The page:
No, because my stuff, I do a lot of dad jokes, because I’m a dad first and foremost. There might be occasions where I’ll do a joke that is fitting for family, but then I’ll do a variation on stage because I know it’ll work. So, I’ve got a lot of friends that always know when I’m trying to test material on them, and they say “you might as well just stop, Andy, we know what you’re doing”, and I say “but you’re getting free comedy! You know people pay for this? So just sit, shut your mouth and listen, buddy!” There’s always places where you can test material. A lot of comedians go do five minute spots, and do a little bit of a tester. I’ve never really done that. I’m working a lot, so I wait for the next gig to do a new joke, and then I’ll tweak it for the next time, and then I’ll tweak it again until it’s perfected. I just don’t have time, if I’m not on stage or doing similar stuff, I’m feeding mouths and wiping arses. I don’t have time to choose stuff, to choose whether I want to be a vegan or a vegetarian or pescatarian. I wish I had time to be one of those, but if you come to my house you’re getting a ham sandwich on white bread and I’ll make you eat it. When someone comes to my house and says “I’m a vegetarian” that translates to “make your own food -arian”. I wonder how vegans would’ve lasted in Aboriginal times; “hey where’s that chick Sally who didn’t want to eat the kangaroo?” ‘Oh she’s dead’, ‘you didn’t spear her did you?’ ‘No, no she choked on a yam’… Anyway, oops I just tested a little bit of material on you then. See? I take so many opportunities to test material.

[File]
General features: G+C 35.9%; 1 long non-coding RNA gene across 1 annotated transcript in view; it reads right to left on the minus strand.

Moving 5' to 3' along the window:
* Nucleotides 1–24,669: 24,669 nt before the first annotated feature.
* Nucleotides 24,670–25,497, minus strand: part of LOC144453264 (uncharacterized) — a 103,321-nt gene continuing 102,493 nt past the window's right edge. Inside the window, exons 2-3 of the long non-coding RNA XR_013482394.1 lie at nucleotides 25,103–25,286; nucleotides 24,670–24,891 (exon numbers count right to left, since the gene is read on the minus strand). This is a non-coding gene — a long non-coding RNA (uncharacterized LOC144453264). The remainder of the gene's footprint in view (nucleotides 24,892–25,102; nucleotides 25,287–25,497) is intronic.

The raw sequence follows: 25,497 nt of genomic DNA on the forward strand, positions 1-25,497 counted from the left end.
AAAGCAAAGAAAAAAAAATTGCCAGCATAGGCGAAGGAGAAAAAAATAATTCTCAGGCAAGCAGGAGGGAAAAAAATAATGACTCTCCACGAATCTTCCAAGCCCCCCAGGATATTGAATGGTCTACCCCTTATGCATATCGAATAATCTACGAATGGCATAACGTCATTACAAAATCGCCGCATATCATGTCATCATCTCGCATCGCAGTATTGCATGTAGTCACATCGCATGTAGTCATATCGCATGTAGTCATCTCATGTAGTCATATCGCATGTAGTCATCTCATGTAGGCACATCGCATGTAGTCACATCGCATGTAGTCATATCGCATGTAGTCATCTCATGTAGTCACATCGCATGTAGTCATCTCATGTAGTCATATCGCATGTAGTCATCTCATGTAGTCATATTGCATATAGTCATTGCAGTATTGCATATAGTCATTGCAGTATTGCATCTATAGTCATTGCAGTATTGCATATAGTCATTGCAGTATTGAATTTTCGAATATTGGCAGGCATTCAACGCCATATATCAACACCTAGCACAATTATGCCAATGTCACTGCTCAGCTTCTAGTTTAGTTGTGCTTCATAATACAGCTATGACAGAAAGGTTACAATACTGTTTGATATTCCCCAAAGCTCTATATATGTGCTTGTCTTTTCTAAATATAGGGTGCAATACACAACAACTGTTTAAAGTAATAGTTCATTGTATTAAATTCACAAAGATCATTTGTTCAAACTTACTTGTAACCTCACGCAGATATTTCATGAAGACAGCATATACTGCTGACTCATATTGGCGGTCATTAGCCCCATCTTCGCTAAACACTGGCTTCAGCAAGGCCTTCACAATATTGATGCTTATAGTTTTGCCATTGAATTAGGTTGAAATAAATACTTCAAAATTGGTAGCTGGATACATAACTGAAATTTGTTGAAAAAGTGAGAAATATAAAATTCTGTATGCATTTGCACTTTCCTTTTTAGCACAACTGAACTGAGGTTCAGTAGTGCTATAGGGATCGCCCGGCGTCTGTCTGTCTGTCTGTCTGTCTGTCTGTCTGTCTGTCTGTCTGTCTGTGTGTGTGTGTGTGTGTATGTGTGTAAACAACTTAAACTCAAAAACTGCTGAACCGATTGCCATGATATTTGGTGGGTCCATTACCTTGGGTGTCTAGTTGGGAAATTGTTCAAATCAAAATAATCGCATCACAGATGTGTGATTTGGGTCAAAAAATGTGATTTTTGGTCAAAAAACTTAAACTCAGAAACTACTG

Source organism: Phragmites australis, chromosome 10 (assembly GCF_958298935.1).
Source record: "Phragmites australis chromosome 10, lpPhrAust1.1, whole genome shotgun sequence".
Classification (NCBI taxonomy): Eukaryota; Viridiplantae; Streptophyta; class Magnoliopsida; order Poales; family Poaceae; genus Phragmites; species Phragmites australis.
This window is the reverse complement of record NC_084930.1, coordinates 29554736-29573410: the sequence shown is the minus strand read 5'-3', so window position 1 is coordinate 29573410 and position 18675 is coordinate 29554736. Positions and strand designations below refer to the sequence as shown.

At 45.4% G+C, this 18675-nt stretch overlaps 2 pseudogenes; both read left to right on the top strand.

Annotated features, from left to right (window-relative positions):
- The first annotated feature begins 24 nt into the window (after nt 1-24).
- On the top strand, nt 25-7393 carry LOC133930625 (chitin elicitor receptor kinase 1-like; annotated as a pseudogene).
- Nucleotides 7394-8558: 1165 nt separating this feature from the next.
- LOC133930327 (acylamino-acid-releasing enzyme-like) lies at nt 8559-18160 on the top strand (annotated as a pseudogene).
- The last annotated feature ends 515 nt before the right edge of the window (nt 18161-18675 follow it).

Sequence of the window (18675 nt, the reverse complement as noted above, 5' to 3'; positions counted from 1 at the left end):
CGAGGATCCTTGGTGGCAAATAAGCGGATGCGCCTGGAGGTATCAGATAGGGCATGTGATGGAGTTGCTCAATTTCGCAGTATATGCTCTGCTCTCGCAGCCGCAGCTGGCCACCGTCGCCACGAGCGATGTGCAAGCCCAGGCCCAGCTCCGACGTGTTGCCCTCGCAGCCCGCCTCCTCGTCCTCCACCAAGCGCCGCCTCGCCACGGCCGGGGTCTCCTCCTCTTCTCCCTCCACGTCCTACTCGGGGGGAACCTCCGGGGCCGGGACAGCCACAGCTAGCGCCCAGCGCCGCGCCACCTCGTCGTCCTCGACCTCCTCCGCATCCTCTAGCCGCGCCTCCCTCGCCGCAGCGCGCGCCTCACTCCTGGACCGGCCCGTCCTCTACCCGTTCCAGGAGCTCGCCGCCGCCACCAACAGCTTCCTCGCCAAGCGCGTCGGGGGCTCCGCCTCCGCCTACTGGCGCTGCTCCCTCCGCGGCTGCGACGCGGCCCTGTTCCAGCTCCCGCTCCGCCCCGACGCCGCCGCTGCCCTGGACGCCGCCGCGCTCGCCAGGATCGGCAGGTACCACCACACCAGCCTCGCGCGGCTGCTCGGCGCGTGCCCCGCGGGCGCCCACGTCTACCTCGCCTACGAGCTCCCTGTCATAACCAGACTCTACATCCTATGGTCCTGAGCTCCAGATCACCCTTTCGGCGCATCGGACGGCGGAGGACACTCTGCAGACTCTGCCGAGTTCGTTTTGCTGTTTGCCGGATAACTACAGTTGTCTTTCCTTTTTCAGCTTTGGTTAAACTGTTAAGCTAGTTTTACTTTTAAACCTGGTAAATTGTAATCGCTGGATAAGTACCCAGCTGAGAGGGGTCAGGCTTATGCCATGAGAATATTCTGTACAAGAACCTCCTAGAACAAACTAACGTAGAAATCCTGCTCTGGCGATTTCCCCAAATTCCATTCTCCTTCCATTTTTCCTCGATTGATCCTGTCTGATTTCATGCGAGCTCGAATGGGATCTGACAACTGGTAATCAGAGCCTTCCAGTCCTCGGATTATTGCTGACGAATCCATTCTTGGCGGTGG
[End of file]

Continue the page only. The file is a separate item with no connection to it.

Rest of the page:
Any time you can! What do you think drew you to comedy in the first place then?